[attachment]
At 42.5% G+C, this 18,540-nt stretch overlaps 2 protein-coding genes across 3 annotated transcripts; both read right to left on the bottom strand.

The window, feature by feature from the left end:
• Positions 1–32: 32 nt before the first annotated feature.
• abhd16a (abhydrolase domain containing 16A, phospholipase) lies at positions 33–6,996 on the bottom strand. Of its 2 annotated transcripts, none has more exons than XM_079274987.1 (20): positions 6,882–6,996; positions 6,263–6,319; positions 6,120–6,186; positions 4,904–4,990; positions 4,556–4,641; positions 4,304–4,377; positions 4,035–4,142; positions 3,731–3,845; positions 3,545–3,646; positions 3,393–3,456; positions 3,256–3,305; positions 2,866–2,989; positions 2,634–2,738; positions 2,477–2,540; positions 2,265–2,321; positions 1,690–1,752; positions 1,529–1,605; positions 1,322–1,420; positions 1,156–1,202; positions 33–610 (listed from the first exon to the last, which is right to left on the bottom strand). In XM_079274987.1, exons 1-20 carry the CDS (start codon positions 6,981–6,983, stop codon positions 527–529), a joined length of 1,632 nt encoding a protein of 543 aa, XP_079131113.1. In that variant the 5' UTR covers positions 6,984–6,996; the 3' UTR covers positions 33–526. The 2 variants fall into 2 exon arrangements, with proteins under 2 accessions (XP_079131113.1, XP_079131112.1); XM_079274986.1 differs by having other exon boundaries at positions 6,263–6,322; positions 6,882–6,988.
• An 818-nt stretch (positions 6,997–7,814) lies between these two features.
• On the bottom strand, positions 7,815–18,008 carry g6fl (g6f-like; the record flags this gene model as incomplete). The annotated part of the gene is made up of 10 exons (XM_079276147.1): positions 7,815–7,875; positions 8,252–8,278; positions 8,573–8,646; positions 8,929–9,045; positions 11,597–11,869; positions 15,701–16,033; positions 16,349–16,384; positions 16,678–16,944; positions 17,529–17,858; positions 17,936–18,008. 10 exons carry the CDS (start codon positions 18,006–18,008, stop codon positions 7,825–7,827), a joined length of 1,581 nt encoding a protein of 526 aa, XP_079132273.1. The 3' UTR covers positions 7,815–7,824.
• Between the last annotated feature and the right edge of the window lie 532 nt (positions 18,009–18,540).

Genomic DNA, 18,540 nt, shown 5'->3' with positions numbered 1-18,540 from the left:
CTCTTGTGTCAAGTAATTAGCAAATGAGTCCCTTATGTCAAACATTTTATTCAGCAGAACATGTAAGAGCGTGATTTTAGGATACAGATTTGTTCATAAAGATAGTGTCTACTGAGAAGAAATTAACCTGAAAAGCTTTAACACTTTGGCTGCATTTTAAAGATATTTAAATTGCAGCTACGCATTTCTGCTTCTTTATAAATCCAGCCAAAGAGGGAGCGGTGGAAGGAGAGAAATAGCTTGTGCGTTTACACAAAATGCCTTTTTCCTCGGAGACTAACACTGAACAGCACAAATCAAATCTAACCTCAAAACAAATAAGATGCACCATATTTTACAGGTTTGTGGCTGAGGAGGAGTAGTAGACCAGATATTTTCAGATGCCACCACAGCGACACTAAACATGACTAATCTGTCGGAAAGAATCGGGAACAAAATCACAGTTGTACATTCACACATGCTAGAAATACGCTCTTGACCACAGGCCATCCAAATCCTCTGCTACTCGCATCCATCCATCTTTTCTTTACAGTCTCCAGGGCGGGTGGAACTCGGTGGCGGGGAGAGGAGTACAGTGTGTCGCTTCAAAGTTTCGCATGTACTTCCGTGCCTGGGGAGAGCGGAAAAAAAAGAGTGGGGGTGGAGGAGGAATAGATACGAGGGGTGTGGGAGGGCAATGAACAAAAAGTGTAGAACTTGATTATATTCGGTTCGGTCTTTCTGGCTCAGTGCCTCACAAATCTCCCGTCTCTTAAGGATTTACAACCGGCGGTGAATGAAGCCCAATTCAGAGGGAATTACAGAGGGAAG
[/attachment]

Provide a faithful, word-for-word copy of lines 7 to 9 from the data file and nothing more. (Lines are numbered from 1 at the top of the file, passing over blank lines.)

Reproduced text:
• Between the last annotated feature and the right edge of the window lie 532 nt (positions 18,009–18,540).

Genomic DNA, 18,540 nt, shown 5'->3' with positions numbered 1-18,540 from the left:
CTCTTGTGTCAAGTAATTAGCAAATGAGTCCCTTATGTCAAACATTTTATTCAGCAGAACATGTAAGAGCGTGATTTTAGGATACAGATTTGTTCATAAAGATAGTGTCTACTGAGAAGAAATTAACCTGAAAAGCTTTAACACTTTGGCTGCATTTTAAAGATATTTAAATTGCAGCTACGCATTTCTGCTTCTTTATAAATCCAGCCAAAGAGGGAGCGGTGGAAGGAGAGAAATAGCTTGTGCGTTTACACAAAATGCCTTTTTCCTCGGAGACTAACACTGAACAGCACAAATCAAATCTAACCTCAAAACAAATAAGATGCACCATATTTTACAGGTTTGTGGCTGAGGAGGAGTAGTAGACCAGATATTTTCAGATGCCACCACAGCGACACTAAACATGACTAATCTGTCGGAAAGAATCGGGAACAAAATCACAGTTGTACATTCACACATGCTAGAAATACGCTCTTGACCACAGGCCATCCAAATCCTCTGCTACTCGCATCCATCCATCTTTTCTTTACAGTCTCCAGGGCGGGTGGAACTCGGTGGCGGGGAGAGGAGTACAGTGTGTCGCTTCAAAGTTTCGCATGTACTTCCGTGCCTGGGGAGAGCGGAAAAAAAAGAGTGGGGGTGGAGGAGGAATAGATACGAGGGGTGTGGGAGGGCAATGAACAAAAAGTGTAGAACTTGATTATATTCGGTTCGGTCTTTCTGGCTCAGTGCCTCACAAATCTCCCGTCTCTTAAGGATTTACAACCGGCGGTGAATGAAGCCCAATTCAGAGGGAATTACAGAGGGAAG